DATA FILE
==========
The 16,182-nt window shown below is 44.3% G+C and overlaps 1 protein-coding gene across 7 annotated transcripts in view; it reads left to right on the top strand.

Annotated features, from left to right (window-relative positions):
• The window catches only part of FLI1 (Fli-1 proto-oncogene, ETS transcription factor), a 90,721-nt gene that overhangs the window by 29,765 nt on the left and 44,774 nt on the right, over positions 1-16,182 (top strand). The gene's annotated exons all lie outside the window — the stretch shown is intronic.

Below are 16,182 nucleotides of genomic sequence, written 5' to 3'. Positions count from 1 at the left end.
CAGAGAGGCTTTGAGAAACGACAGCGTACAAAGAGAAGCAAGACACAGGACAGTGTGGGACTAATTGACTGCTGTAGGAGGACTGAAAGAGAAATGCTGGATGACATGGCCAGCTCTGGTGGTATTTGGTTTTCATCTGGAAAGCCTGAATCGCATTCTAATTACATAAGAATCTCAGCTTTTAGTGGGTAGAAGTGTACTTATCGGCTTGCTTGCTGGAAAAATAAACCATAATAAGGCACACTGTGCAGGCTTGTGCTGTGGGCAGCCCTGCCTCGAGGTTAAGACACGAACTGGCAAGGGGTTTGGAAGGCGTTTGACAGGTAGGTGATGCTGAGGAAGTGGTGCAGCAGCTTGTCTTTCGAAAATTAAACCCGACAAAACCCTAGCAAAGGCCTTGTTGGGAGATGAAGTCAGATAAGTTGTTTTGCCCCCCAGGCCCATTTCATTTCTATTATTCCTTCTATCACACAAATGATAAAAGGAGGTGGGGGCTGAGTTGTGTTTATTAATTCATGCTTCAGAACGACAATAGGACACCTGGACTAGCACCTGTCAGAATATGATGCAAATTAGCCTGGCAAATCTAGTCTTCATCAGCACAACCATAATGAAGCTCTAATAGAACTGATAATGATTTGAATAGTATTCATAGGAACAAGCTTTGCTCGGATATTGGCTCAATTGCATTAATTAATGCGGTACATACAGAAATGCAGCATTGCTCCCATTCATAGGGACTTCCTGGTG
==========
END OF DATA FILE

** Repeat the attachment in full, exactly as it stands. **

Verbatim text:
The 16,182-nt window shown below is 44.3% G+C and overlaps 1 protein-coding gene across 7 annotated transcripts in view; it reads left to right on the top strand.

Annotated features, from left to right (window-relative positions):
• The window catches only part of FLI1 (Fli-1 proto-oncogene, ETS transcription factor), a 90,721-nt gene that overhangs the window by 29,765 nt on the left and 44,774 nt on the right, over positions 1-16,182 (top strand). The gene's annotated exons all lie outside the window — the stretch shown is intronic.

Below are 16,182 nucleotides of genomic sequence, written 5' to 3'. Positions count from 1 at the left end.
CAGAGAGGCTTTGAGAAACGACAGCGTACAAAGAGAAGCAAGACACAGGACAGTGTGGGACTAATTGACTGCTGTAGGAGGACTGAAAGAGAAATGCTGGATGACATGGCCAGCTCTGGTGGTATTTGGTTTTCATCTGGAAAGCCTGAATCGCATTCTAATTACATAAGAATCTCAGCTTTTAGTGGGTAGAAGTGTACTTATCGGCTTGCTTGCTGGAAAAATAAACCATAATAAGGCACACTGTGCAGGCTTGTGCTGTGGGCAGCCCTGCCTCGAGGTTAAGACACGAACTGGCAAGGGGTTTGGAAGGCGTTTGACAGGTAGGTGATGCTGAGGAAGTGGTGCAGCAGCTTGTCTTTCGAAAATTAAACCCGACAAAACCCTAGCAAAGGCCTTGTTGGGAGATGAAGTCAGATAAGTTGTTTTGCCCCCCAGGCCCATTTCATTTCTATTATTCCTTCTATCACACAAATGATAAAAGGAGGTGGGGGCTGAGTTGTGTTTATTAATTCATGCTTCAGAACGACAATAGGACACCTGGACTAGCACCTGTCAGAATATGATGCAAATTAGCCTGGCAAATCTAGTCTTCATCAGCACAACCATAATGAAGCTCTAATAGAACTGATAATGATTTGAATAGTATTCATAGGAACAAGCTTTGCTCGGATATTGGCTCAATTGCATTAATTAATGCGGTACATACAGAAATGCAGCATTGCTCCCATTCATAGGGACTTCCTGGTG